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  • Matthew Chang

Bold City must show boldness to innovate on autonomous engineering

We have a lot of names: Jacksonville, Duval, Florida's First Coast, the Bold City of the New South. With all of the names, do we know who we really are? I believe we are innovators. I believe we are change agents. I also believe we can innovate in a unique Jacksonville way with a focus on quality of life, ecology, hospitality, faith and community.

One of our opportunities is to become the national hub for autonomy, or more precisely said: autonomous systems.

I've been a resident of Duval County for 18 years, moving here after having lived in regional rivals (Atlanta and Charlotte). Since arriving in Jacksonville, I quit the Carolina Panthers and the Atlantia Falcons to pick up the Jacksonville Jaguars. At the same time, Duval has been hungry for rebirth and renewal.

Just months after the Super Bowl, I saw a city with a dead downtown, little urban development and minimal entrepreneurship activity.

My time in Charlotte saw its downtown rebranded to "Uptown" and I lived in Midtown Atlanta when a blighted area became a success story of urban development. My childhood home is on the Greenway of Charlotte and while at Georgia Tech, my senior design class helped design the Atlanta Beltline bicycle and pedestrian trail.

Those cities have experienced their transformation and now it's Jacksonville's time.

Where do we sit today in Jacksonville? We have the Emerald Trail under development that is almost two times larger than any other downtown bike trail in the nation, connecting our waterways and historical neighborhoods. The official bird of downtown is no longer the osprey - it's the construction crane.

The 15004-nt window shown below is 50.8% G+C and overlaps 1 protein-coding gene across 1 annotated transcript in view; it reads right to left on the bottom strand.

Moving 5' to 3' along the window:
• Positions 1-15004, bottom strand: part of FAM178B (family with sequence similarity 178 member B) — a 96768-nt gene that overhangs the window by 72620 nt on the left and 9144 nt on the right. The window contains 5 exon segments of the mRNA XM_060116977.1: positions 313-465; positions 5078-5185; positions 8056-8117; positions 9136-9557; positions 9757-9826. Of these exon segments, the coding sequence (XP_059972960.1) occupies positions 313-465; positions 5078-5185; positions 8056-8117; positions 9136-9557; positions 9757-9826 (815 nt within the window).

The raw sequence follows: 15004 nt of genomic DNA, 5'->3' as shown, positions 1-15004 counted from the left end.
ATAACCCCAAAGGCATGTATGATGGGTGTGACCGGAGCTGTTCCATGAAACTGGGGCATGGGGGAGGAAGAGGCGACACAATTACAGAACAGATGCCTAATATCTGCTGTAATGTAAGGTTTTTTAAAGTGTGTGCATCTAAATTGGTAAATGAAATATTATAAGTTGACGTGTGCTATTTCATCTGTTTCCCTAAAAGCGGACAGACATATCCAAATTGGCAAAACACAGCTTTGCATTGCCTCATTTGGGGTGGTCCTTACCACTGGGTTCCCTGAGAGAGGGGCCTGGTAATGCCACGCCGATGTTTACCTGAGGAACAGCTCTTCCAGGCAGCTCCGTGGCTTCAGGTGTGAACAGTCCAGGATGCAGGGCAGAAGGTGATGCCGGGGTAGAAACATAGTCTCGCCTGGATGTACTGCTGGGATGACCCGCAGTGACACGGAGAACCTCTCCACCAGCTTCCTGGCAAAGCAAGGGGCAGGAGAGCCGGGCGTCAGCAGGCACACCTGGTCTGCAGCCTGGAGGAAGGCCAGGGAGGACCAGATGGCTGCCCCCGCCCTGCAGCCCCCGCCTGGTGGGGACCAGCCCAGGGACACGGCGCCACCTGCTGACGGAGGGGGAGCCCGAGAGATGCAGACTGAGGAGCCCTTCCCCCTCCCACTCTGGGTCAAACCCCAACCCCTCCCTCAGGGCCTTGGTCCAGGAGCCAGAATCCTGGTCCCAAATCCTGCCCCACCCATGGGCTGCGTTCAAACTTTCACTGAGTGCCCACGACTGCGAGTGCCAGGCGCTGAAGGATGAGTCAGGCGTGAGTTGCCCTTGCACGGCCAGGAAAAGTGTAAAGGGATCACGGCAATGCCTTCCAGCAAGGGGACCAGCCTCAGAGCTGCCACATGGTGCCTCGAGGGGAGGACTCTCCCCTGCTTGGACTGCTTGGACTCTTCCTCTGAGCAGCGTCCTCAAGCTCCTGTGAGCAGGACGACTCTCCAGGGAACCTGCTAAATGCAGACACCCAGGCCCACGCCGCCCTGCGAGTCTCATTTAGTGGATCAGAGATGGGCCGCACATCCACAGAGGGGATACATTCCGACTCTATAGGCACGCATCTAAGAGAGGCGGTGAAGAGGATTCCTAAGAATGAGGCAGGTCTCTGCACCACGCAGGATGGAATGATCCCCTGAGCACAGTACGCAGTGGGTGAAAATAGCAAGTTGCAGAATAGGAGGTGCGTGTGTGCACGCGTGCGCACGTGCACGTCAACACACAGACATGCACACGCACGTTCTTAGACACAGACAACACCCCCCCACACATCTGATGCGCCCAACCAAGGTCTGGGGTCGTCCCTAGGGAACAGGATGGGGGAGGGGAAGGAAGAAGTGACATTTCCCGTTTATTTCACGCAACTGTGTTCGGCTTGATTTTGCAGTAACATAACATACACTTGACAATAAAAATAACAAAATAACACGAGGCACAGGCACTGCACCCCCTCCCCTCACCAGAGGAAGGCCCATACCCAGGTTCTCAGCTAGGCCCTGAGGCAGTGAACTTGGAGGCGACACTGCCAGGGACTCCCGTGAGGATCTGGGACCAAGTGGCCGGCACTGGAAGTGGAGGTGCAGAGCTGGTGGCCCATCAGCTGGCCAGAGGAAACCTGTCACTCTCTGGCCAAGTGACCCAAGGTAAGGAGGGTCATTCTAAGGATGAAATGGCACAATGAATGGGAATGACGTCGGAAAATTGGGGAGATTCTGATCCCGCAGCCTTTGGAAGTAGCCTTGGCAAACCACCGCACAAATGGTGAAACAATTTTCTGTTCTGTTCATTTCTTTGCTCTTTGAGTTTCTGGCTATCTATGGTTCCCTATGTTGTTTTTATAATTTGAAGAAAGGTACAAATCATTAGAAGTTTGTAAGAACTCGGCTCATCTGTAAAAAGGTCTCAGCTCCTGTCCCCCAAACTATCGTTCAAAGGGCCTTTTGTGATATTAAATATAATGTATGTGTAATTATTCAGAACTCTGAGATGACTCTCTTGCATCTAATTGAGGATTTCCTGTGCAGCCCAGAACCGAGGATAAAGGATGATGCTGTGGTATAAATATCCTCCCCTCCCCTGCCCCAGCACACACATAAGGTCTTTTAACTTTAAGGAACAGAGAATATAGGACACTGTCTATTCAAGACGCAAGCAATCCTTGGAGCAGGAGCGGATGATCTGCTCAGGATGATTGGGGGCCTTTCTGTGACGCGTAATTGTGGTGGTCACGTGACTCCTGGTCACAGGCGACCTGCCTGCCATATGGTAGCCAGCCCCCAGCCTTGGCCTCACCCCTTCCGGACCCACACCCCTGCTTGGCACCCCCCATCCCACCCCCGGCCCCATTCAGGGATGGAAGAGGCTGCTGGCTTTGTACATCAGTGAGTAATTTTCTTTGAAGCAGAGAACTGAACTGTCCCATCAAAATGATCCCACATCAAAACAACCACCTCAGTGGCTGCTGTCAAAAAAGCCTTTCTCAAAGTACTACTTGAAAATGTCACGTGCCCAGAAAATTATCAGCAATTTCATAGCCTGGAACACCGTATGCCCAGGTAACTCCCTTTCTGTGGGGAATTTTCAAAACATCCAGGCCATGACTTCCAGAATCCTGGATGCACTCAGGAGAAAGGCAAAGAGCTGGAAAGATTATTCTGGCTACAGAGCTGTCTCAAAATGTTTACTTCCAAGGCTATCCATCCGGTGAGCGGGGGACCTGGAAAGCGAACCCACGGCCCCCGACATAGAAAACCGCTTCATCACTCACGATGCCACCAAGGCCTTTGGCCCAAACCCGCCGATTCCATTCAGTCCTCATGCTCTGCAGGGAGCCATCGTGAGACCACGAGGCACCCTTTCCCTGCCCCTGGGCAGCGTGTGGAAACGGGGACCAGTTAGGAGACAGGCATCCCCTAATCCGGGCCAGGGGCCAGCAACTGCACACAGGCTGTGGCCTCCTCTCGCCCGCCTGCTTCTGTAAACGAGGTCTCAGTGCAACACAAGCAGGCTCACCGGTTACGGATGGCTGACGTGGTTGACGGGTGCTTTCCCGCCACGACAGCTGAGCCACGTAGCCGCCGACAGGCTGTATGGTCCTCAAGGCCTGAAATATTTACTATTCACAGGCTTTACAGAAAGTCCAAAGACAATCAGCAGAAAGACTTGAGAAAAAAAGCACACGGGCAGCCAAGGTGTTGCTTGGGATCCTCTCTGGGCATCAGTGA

Additionally, our premier educational institutions are developing advanced engineering and technical programs to support the digital future of tomorrow. Duval County has implemented robotics teams in 50% of their schools. Our health care system is the center of innovation with cutting edge therapies and technologies powering Jacksonville to be a national health care destination.

The jobs market is booming with top financial technology companies deciding to grow their operations in Jacksonville. JaxPort and local logistics companies are investing in modernization and digital technologies required to keep Jacksonville an important part of the global supply chain. Every person in the city expects that the Jaguars will win their division and make the playoffs.

With new homes coming to every corner of the city, our housing market is expanding. And the city's first female mayor of Jacksonville has been elected, following the lead set by Atlantic, Neptune and Jacksonville beaches.

In other words - our time is now.

Jacksonville is no longer a city of complacency. Innovation is the path forward and there is a remarkable opportunity right in front of us. Jacksonville can become the autonomous systems epicenter of the nation. Autonomous systems are the result of mixing robotics, computer programming, artificial intelligence, workforce training and computing together.